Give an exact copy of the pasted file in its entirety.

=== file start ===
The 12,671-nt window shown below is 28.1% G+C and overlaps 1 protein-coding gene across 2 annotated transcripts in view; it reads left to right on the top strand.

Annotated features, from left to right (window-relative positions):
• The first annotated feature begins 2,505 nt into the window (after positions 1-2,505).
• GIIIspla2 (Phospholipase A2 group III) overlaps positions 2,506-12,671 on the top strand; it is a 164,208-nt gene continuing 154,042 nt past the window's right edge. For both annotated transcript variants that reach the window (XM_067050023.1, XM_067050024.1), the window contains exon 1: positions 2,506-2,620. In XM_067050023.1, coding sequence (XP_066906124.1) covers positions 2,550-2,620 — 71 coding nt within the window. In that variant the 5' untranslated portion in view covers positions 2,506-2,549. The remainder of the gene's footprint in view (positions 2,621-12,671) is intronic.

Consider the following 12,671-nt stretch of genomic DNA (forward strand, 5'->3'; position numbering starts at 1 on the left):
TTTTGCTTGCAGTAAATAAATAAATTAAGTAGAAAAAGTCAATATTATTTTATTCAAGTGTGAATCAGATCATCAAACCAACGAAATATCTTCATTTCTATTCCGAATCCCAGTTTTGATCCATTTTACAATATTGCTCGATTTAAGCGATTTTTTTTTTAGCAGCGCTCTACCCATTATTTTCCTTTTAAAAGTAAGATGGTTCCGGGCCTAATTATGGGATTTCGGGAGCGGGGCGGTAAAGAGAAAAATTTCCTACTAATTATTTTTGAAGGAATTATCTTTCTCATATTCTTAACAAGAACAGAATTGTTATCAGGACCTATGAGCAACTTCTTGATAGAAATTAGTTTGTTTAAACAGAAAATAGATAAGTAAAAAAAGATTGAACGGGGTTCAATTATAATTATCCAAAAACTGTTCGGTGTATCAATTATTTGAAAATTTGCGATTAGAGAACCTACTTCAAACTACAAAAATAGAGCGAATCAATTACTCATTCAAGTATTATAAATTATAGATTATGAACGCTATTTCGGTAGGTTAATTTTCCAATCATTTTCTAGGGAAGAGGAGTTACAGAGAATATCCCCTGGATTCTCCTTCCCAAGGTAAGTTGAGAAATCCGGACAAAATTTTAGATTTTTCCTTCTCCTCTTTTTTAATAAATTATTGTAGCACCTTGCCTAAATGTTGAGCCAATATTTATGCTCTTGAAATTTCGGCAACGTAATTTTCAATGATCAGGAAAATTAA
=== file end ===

The 12,671-nt window shown below is 28.1% G+C and overlaps 1 protein-coding gene across 2 annotated transcripts in view; it reads left to right on the top strand.

Annotated features, from left to right (window-relative positions):
• The first annotated feature begins 2,505 nt into the window (after positions 1-2,505).
• GIIIspla2 (Phospholipase A2 group III) overlaps positions 2,506-12,671 on the top strand; it is a 164,208-nt gene continuing 154,042 nt past the window's right edge. For both annotated transcript variants that reach the window (XM_067050023.1, XM_067050024.1), the window contains exon 1: positions 2,506-2,620. In XM_067050023.1, coding sequence (XP_066906124.1) covers positions 2,550-2,620 — 71 coding nt within the window. In that variant the 5' untranslated portion in view covers positions 2,506-2,549. The remainder of the gene's footprint in view (positions 2,621-12,671) is intronic.

Consider the following 12,671-nt stretch of genomic DNA (forward strand, 5'->3'; position numbering starts at 1 on the left):
TTTTGCTTGCAGTAAATAAATAAATTAAGTAGAAAAAGTCAATATTATTTTATTCAAGTGTGAATCAGATCATCAAACCAACGAAATATCTTCATTTCTATTCCGAATCCCAGTTTTGATCCATTTTACAATATTGCTCGATTTAAGCGATTTTTTTTTTAGCAGCGCTCTACCCATTATTTTCCTTTTAAAAGTAAGATGGTTCCGGGCCTAATTATGGGATTTCGGGAGCGGGGCGGTAAAGAGAAAAATTTCCTACTAATTATTTTTGAAGGAATTATCTTTCTCATATTCTTAACAAGAACAGAATTGTTATCAGGACCTATGAGCAACTTCTTGATAGAAATTAGTTTGTTTAAACAGAAAATAGATAAGTAAAAAAAGATTGAACGGGGTTCAATTATAATTATCCAAAAACTGTTCGGTGTATCAATTATTTGAAAATTTGCGATTAGAGAACCTACTTCAAACTACAAAAATAGAGCGAATCAATTACTCATTCAAGTATTATAAATTATAGATTATGAACGCTATTTCGGTAGGTTAATTTTCCAATCATTTTCTAGGGAAGAGGAGTTACAGAGAATATCCCCTGGATTCTCCTTCCCAAGGTAAGTTGAGAAATCCGGACAAAATTTTAGATTTTTCCTTCTCCTCTTTTTTAATAAATTATTGTAGCACCTTGCCTAAATGTTGAGCCAATATTTATGCTCTTGAAATTTCGGCAACGTAATTTTCAATGATCAGGAAAATTAA